onBoard 35 Air vs the onBoard 35 Air 360
The Air 360 and the regular Air have very similar features and functionalities with only a few marked differences. Safety 1st claims the 360 has been tested in more crash safety tests than the regular 35 including a rollover simulation where it passed the European Rollover Standard. The 360 also includes GCell HX race car foam, a reinforced handle, deeper seat structure, and additional soft foam in the seating area. The 360 has a slightly higher list price, but the upgrades may justify the minimal difference. We will be reviewing and crash testing the 360 in the near future, for now, the review of the 35 Air below should give you some idea about the 360 features. Below is a photo comparison of the onBoard 35 Air 360 on the left and the onBoard 35 Air on the right.
Hands-on Review of the onBoard 35 Air
This graph shows a quick comparison of every seat tested in this review ranked in order of overall score. The Safety 1st is shown in blue.
Details in the sections below explain how the Safety 1st performed in our tests for each metric. Metric scores were used to calculate the overall score and rank for each seat.
The Safety 1st crash test results indicate a higher margin of protection compared to many of the other seats we tested.
The chart below shows the results of the onBoard 35 Air from the crash test dummy's head force sensor, compared to the Chicco Keyfit 30 which had the best results for the head sensor. The onBoard 35 Air head force results suggest it offers significantly better head protection than the Federal safety standards.
This chart shows the comparison of crash test results for the head sensors in the crash test dummies during the sled crash test between Safety 1st and the seat with the best results in the group, the Chicco Keyfit 30
The chart below shows the onBoard 35 Air's results from the chest forces (in black), and the green line showing the Cybex Aton 2 which had the best chest sensor results. Regarding the chest sensor results, the onBoard 35 Air exceeded the Federal requirements by a significant margin.
This chart shows the comparison of crash test results for the chest sensors between Safety 1st and the seat with the best results in the group, the Graco SnugRide Click Connect 40
It is important to note that all the seats for sale in the US offer a basic level of protection by meeting the requirements of the standard.
Safety 1st has a comfortable soft-foam layer between the baby and the energy-absorbing hard foam. On the side wings, they have built in additional energy absorption pockets which they claim provides additional side-impact protection.
The Safety 1st marketing claims this seat has been crash tested to assess the "Air Protect" side impact technology, which consists of an air cushion system in the head region of the seat. This potential protection consists of an additional cushion housed inside a thin plastic cover that allows air to escape upon impact and absorbs some of the energy from a crash. Unfortunately, we were unable to obtain any test data from that shows how much additional protection this feature provides. We like the idea of features designed to help reduce the risk of injury and death, but without quantifiable results, it is hard to say what if anything this feature provides.
Ease of Install - LATCH
The Safety 1st earned its lowest installation score for the LATCH method with a 6 of 10.
The onBoard isn't too challenging to use with LATCH connectors, but several options were easier in our opinion. We frankly were disappointed with this score, because Safety 1st marketing highlights "one-click" LATCH installation, yet our tests showed other seats are easier.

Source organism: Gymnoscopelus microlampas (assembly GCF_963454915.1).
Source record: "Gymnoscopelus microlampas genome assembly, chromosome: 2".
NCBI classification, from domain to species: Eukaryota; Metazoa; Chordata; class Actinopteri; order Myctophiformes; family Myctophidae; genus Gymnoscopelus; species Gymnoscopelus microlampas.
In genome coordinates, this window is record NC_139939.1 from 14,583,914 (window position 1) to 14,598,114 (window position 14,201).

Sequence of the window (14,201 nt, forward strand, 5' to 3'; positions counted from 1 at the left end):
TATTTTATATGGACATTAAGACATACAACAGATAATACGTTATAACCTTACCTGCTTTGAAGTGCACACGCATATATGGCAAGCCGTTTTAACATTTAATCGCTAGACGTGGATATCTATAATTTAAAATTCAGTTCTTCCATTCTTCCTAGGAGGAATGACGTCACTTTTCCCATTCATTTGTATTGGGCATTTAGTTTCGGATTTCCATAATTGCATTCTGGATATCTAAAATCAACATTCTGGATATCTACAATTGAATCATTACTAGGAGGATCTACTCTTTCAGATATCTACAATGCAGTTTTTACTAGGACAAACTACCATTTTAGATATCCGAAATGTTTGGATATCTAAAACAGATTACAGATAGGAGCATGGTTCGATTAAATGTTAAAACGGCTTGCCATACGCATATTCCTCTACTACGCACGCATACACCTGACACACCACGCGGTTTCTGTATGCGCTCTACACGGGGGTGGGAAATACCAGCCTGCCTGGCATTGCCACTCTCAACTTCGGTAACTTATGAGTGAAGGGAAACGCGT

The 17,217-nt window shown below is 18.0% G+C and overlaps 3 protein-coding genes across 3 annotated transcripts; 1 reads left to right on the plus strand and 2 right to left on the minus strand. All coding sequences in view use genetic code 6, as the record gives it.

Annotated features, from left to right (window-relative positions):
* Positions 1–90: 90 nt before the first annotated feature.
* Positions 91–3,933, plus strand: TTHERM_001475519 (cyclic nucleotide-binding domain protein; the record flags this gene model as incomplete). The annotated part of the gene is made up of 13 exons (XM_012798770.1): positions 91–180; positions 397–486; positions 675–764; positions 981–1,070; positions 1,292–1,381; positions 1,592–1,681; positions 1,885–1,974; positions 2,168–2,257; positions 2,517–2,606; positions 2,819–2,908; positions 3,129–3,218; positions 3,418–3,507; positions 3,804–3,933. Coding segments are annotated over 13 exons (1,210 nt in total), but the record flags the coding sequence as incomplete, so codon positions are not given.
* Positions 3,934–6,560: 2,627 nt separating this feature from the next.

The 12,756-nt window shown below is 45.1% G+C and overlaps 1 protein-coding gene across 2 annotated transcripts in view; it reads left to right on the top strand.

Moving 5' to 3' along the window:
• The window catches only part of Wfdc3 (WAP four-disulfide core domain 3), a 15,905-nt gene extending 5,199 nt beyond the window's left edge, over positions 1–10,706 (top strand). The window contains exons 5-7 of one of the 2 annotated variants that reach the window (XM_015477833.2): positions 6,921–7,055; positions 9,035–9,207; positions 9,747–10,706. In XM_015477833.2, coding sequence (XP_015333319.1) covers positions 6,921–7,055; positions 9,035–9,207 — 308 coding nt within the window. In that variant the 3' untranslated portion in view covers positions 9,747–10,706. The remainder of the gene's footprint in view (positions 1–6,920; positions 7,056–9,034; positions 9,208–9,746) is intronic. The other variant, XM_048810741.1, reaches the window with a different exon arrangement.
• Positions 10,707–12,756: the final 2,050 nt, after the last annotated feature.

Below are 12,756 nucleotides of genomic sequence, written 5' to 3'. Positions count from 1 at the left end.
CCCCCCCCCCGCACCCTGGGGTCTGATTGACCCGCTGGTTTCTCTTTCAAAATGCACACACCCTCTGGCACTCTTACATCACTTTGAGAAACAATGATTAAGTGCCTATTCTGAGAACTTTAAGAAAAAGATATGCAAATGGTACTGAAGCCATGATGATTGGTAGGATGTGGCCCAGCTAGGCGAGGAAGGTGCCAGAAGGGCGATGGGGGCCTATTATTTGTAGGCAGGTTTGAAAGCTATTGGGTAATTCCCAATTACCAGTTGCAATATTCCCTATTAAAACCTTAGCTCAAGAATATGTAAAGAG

The Safety 1st onBoard 35 Air installed using the LATCH system
This seat sported the easier to use push button style anchor connectors as opposed to the simpler clip style.
We prefer the click-in connectors for LATCH anchors like these on the Safety 1st onBoard 35 Air. They function much like a seat belt, and are easier to use than the clip style anchors used on seats like the Graco.
Connecting the anchors is relatively easy, but far easier on the vehicle anchor points that can be readily seen. Those that can only be "felt" were harder to connect to because the anchors are sort of thick and are harder to maneuver through dense cushions. Once connected the straps are harder to tighten and loosen than a lot of the competition. The major downside is the seat does not feel stable when installed this way and we think it should feel more stable with a method that is supposed to be easier to use.
Operating the recline foot on the Safety 1st is easier with the base not fully installed
This seat has an adjustable foot for recline located on the bottom near the foot end of the base. It is operated by a handle located near the head of the base.
Installation of the Safety 1st using a seat belt is fairly easy and earned an 8 out of 10
Ease of Install - Belt
This seat is one of the top scorers for ease of install using a belt on the base.
It earned an 8 of 10 in this metric.
The belt lock off on the Safety 1st is easy to use and makes installation with a belt simpler, but the belt can get curled or folded underneath so care should be taken during installation
This seat has a belt lock-off that keep the vehicle belt in place when using it for installation. The belt is a little difficult to thread and the lock off harder to use than some of the competition. We had difficulty getting the belt to lay flat inside the lock off and struggled when using a shoulder/lap belt combo. However, it is more stable and secure than most of the competition and the lock off means we didn't have to assess our seat belt retractor type.
The belt threading "hooks" on the onBoard 35 Air are easy to use
Ease of Install - Without the Base
The Safety 1st also scored well for ease of installation without the base, earning an 8 of 10. For those living in an urban environment where travel in a taxi, Uber, or airport shuttle is common, this is an important criterion.
It tied with a few other car seats in our tests but didn't quite match the high score of 10.